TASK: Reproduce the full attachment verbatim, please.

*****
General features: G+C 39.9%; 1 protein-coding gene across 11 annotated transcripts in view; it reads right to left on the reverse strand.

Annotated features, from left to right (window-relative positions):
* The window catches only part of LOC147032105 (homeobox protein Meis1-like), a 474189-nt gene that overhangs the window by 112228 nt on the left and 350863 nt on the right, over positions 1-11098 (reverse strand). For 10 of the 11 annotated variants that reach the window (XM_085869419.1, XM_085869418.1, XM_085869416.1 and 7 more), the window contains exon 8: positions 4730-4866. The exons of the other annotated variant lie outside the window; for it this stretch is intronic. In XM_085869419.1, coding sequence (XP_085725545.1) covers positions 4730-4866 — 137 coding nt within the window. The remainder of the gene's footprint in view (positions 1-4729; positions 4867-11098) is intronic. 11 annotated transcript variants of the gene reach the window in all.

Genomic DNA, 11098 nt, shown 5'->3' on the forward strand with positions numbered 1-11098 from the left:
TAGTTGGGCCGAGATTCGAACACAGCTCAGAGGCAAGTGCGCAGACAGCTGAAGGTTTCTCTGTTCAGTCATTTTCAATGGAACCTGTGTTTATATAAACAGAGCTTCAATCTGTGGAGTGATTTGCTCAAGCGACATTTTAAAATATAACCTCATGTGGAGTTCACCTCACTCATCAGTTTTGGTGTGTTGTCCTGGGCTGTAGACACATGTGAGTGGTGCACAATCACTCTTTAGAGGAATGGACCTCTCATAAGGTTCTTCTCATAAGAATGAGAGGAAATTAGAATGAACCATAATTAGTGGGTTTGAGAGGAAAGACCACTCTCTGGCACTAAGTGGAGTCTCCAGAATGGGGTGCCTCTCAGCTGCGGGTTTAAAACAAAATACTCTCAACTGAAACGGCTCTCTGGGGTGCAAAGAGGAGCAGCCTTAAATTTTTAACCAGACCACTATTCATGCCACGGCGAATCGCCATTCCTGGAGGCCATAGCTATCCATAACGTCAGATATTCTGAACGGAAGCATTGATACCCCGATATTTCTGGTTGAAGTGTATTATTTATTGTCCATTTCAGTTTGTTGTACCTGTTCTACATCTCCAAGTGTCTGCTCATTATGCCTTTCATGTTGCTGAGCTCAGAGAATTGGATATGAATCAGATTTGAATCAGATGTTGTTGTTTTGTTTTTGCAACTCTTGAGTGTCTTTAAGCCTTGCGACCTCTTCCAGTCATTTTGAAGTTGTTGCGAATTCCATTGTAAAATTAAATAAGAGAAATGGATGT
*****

General features: G+C 39.9%; 1 protein-coding gene across 11 annotated transcripts in view; it reads right to left on the reverse strand.

Annotated features, from left to right (window-relative positions):
* The window catches only part of LOC147032105 (homeobox protein Meis1-like), a 474189-nt gene that overhangs the window by 112228 nt on the left and 350863 nt on the right, over positions 1-11098 (reverse strand). For 10 of the 11 annotated variants that reach the window (XM_085869419.1, XM_085869418.1, XM_085869416.1 and 7 more), the window contains exon 8: positions 4730-4866. The exons of the other annotated variant lie outside the window; for it this stretch is intronic. In XM_085869419.1, coding sequence (XP_085725545.1) covers positions 4730-4866 — 137 coding nt within the window. The remainder of the gene's footprint in view (positions 1-4729; positions 4867-11098) is intronic. 11 annotated transcript variants of the gene reach the window in all.

Genomic DNA, 11098 nt, shown 5'->3' on the forward strand with positions numbered 1-11098 from the left:
TAGTTGGGCCGAGATTCGAACACAGCTCAGAGGCAAGTGCGCAGACAGCTGAAGGTTTCTCTGTTCAGTCATTTTCAATGGAACCTGTGTTTATATAAACAGAGCTTCAATCTGTGGAGTGATTTGCTCAAGCGACATTTTAAAATATAACCTCATGTGGAGTTCACCTCACTCATCAGTTTTGGTGTGTTGTCCTGGGCTGTAGACACATGTGAGTGGTGCACAATCACTCTTTAGAGGAATGGACCTCTCATAAGGTTCTTCTCATAAGAATGAGAGGAAATTAGAATGAACCATAATTAGTGGGTTTGAGAGGAAAGACCACTCTCTGGCACTAAGTGGAGTCTCCAGAATGGGGTGCCTCTCAGCTGCGGGTTTAAAACAAAATACTCTCAACTGAAACGGCTCTCTGGGGTGCAAAGAGGAGCAGCCTTAAATTTTTAACCAGACCACTATTCATGCCACGGCGAATCGCCATTCCTGGAGGCCATAGCTATCCATAACGTCAGATATTCTGAACGGAAGCATTGATACCCCGATATTTCTGGTTGAAGTGTATTATTTATTGTCCATTTCAGTTTGTTGTACCTGTTCTACATCTCCAAGTGTCTGCTCATTATGCCTTTCATGTTGCTGAGCTCAGAGAATTGGATATGAATCAGATTTGAATCAGATGTTGTTGTTTTGTTTTTGCAACTCTTGAGTGTCTTTAAGCCTTGCGACCTCTTCCAGTCATTTTGAAGTTGTTGCGAATTCCATTGTAAAATTAAATAAGAGAAATGGATGT